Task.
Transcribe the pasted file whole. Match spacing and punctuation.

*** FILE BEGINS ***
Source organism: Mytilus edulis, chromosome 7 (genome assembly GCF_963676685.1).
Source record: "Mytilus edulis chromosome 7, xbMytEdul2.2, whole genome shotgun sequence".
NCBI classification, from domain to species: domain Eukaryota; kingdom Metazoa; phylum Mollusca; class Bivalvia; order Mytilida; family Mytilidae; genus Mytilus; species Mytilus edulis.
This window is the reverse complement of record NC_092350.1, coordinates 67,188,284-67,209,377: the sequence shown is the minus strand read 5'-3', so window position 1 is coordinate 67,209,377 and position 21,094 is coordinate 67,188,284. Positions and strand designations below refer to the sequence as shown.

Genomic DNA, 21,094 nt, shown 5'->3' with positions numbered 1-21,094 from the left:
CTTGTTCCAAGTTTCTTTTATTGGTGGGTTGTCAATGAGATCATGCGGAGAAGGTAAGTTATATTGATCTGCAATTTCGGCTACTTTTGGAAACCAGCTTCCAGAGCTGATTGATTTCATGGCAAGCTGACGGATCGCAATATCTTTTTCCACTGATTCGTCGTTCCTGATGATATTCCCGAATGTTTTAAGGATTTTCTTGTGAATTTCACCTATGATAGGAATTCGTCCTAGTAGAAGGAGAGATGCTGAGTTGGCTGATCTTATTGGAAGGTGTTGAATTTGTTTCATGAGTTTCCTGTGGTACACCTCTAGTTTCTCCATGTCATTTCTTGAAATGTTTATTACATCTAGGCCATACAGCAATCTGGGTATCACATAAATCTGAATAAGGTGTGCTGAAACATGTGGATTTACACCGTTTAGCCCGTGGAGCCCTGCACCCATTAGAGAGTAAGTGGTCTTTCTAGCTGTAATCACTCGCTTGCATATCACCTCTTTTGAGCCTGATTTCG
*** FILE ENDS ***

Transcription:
Source organism: Mytilus edulis, chromosome 7 (genome assembly GCF_963676685.1).
Source record: "Mytilus edulis chromosome 7, xbMytEdul2.2, whole genome shotgun sequence".
NCBI classification, from domain to species: domain Eukaryota; kingdom Metazoa; phylum Mollusca; class Bivalvia; order Mytilida; family Mytilidae; genus Mytilus; species Mytilus edulis.
This window is the reverse complement of record NC_092350.1, coordinates 67,188,284-67,209,377: the sequence shown is the minus strand read 5'-3', so window position 1 is coordinate 67,209,377 and position 21,094 is coordinate 67,188,284. Positions and strand designations below refer to the sequence as shown.

Genomic DNA, 21,094 nt, shown 5'->3' with positions numbered 1-21,094 from the left:
CTTGTTCCAAGTTTCTTTTATTGGTGGGTTGTCAATGAGATCATGCGGAGAAGGTAAGTTATATTGATCTGCAATTTCGGCTACTTTTGGAAACCAGCTTCCAGAGCTGATTGATTTCATGGCAAGCTGACGGATCGCAATATCTTTTTCCACTGATTCGTCGTTCCTGATGATATTCCCGAATGTTTTAAGGATTTTCTTGTGAATTTCACCTATGATAGGAATTCGTCCTAGTAGAAGGAGAGATGCTGAGTTGGCTGATCTTATTGGAAGGTGTTGAATTTGTTTCATGAGTTTCCTGTGGTACACCTCTAGTTTCTCCATGTCATTTCTTGAAATGTTTATTACATCTAGGCCATACAGCAATCTGGGTATCACATAAATCTGAATAAGGTGTGCTGAAACATGTGGATTTACACCGTTTAGCCCGTGGAGCCCTGCACCCATTAGAGAGTAAGTGGTCTTTCTAGCTGTAATCACTCGCTTGCATATCACCTCTTTTGAGCCTGATTTCG